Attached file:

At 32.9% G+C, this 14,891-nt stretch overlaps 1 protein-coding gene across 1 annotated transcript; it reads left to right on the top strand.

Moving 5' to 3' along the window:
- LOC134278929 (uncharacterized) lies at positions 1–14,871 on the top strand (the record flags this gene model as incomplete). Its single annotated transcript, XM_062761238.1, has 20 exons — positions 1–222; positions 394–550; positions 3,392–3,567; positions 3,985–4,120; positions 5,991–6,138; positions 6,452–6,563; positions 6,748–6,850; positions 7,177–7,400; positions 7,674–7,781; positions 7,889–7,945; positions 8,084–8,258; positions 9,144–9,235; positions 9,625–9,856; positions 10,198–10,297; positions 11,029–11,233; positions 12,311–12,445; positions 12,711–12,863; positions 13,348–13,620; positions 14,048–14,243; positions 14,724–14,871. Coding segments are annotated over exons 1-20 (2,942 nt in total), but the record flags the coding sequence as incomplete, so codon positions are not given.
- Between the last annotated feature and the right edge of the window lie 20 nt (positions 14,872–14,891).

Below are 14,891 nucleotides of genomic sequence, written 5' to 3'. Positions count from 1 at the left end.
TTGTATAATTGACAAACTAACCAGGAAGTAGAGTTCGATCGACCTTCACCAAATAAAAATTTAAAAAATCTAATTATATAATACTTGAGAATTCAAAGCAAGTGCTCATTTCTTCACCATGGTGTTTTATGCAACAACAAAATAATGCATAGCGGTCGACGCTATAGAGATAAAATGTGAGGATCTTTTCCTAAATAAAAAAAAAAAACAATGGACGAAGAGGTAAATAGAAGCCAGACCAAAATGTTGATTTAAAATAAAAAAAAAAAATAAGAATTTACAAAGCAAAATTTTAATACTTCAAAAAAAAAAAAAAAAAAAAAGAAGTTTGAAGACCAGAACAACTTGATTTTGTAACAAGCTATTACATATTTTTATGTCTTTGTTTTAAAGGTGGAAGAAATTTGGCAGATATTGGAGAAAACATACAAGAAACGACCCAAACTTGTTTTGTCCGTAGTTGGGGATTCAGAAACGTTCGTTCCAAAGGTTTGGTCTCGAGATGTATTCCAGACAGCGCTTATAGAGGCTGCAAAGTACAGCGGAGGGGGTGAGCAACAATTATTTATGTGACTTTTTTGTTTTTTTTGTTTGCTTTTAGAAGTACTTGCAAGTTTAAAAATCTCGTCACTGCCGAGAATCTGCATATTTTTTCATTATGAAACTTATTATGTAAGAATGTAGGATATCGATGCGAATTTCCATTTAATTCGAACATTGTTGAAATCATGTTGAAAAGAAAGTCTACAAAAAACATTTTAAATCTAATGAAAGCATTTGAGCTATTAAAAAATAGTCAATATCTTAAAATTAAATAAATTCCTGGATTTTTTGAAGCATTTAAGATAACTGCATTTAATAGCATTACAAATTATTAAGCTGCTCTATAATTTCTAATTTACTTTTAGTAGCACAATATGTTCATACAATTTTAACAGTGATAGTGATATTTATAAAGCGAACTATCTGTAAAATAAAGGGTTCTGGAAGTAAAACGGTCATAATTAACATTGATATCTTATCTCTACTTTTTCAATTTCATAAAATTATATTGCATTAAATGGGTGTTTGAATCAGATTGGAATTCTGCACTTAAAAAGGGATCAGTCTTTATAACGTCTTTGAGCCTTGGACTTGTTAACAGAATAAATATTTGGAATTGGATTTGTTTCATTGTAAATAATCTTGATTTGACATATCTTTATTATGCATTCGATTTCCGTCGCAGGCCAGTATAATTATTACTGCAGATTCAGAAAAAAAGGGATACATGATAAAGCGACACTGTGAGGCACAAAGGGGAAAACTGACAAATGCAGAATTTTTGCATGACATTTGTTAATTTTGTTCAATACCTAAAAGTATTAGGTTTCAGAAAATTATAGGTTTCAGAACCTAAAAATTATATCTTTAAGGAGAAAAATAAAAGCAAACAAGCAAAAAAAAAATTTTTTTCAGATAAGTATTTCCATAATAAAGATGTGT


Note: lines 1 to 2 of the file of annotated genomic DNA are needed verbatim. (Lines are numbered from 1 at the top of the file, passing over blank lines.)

At 32.9% G+C, this 14,891-nt stretch overlaps 1 protein-coding gene across 1 annotated transcript; it reads left to right on the top strand.

Moving 5' to 3' along the window: